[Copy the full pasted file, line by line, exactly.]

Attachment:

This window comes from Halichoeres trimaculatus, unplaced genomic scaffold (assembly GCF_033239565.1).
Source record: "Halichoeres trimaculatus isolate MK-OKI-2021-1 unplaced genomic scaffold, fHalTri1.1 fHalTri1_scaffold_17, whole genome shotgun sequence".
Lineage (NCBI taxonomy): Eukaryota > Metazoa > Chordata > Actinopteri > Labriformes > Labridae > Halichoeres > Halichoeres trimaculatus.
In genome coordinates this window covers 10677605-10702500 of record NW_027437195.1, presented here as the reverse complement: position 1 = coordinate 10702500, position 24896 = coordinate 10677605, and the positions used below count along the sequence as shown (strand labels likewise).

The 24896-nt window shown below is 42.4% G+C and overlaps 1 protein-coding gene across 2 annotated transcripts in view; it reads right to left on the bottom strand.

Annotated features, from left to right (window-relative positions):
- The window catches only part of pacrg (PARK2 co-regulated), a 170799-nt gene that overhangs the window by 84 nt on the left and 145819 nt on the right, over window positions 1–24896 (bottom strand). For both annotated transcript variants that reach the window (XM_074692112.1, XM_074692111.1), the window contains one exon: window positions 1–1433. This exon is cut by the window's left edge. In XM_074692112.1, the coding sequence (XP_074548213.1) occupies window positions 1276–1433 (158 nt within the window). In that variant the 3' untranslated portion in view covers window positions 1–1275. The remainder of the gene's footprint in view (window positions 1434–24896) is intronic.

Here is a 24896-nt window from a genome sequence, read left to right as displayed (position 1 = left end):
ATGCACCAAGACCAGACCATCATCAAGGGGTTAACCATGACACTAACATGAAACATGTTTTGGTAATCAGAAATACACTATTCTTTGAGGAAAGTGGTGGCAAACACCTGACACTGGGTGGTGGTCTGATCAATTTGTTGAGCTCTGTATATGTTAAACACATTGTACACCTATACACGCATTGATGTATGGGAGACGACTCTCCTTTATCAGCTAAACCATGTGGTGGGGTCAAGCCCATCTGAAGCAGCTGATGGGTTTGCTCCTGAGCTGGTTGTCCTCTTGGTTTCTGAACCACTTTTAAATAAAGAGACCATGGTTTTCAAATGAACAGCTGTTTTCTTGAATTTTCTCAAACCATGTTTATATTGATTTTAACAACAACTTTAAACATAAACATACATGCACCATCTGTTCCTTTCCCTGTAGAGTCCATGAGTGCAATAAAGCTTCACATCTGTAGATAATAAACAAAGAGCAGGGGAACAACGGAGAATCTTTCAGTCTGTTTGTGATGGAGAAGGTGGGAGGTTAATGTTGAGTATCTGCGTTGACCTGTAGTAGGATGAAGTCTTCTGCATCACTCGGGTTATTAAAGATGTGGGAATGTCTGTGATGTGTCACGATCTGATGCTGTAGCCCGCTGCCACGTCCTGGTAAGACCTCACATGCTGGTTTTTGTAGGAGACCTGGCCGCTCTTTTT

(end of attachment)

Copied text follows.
This window comes from Halichoeres trimaculatus, unplaced genomic scaffold (assembly GCF_033239565.1).
Source record: "Halichoeres trimaculatus isolate MK-OKI-2021-1 unplaced genomic scaffold, fHalTri1.1 fHalTri1_scaffold_17, whole genome shotgun sequence".
Lineage (NCBI taxonomy): Eukaryota > Metazoa > Chordata > Actinopteri > Labriformes > Labridae > Halichoeres > Halichoeres trimaculatus.
In genome coordinates this window covers 10677605-10702500 of record NW_027437195.1, presented here as the reverse complement: position 1 = coordinate 10702500, position 24896 = coordinate 10677605, and the positions used below count along the sequence as shown (strand labels likewise).

The 24896-nt window shown below is 42.4% G+C and overlaps 1 protein-coding gene across 2 annotated transcripts in view; it reads right to left on the bottom strand.

Annotated features, from left to right (window-relative positions):
- The window catches only part of pacrg (PARK2 co-regulated), a 170799-nt gene that overhangs the window by 84 nt on the left and 145819 nt on the right, over window positions 1–24896 (bottom strand). For both annotated transcript variants that reach the window (XM_074692112.1, XM_074692111.1), the window contains one exon: window positions 1–1433. This exon is cut by the window's left edge. In XM_074692112.1, the coding sequence (XP_074548213.1) occupies window positions 1276–1433 (158 nt within the window). In that variant the 3' untranslated portion in view covers window positions 1–1275. The remainder of the gene's footprint in view (window positions 1434–24896) is intronic.

Here is a 24896-nt window from a genome sequence, read left to right as displayed (position 1 = left end):
ATGCACCAAGACCAGACCATCATCAAGGGGTTAACCATGACACTAACATGAAACATGTTTTGGTAATCAGAAATACACTATTCTTTGAGGAAAGTGGTGGCAAACACCTGACACTGGGTGGTGGTCTGATCAATTTGTTGAGCTCTGTATATGTTAAACACATTGTACACCTATACACGCATTGATGTATGGGAGACGACTCTCCTTTATCAGCTAAACCATGTGGTGGGGTCAAGCCCATCTGAAGCAGCTGATGGGTTTGCTCCTGAGCTGGTTGTCCTCTTGGTTTCTGAACCACTTTTAAATAAAGAGACCATGGTTTTCAAATGAACAGCTGTTTTCTTGAATTTTCTCAAACCATGTTTATATTGATTTTAACAACAACTTTAAACATAAACATACATGCACCATCTGTTCCTTTCCCTGTAGAGTCCATGAGTGCAATAAAGCTTCACATCTGTAGATAATAAACAAAGAGCAGGGGAACAACGGAGAATCTTTCAGTCTGTTTGTGATGGAGAAGGTGGGAGGTTAATGTTGAGTATCTGCGTTGACCTGTAGTAGGATGAAGTCTTCTGCATCACTCGGGTTATTAAAGATGTGGGAATGTCTGTGATGTGTCACGATCTGATGCTGTAGCCCGCTGCCACGTCCTGGTAAGACCTCACATGCTGGTTTTTGTAGGAGACCTGGCCGCTCTTTTT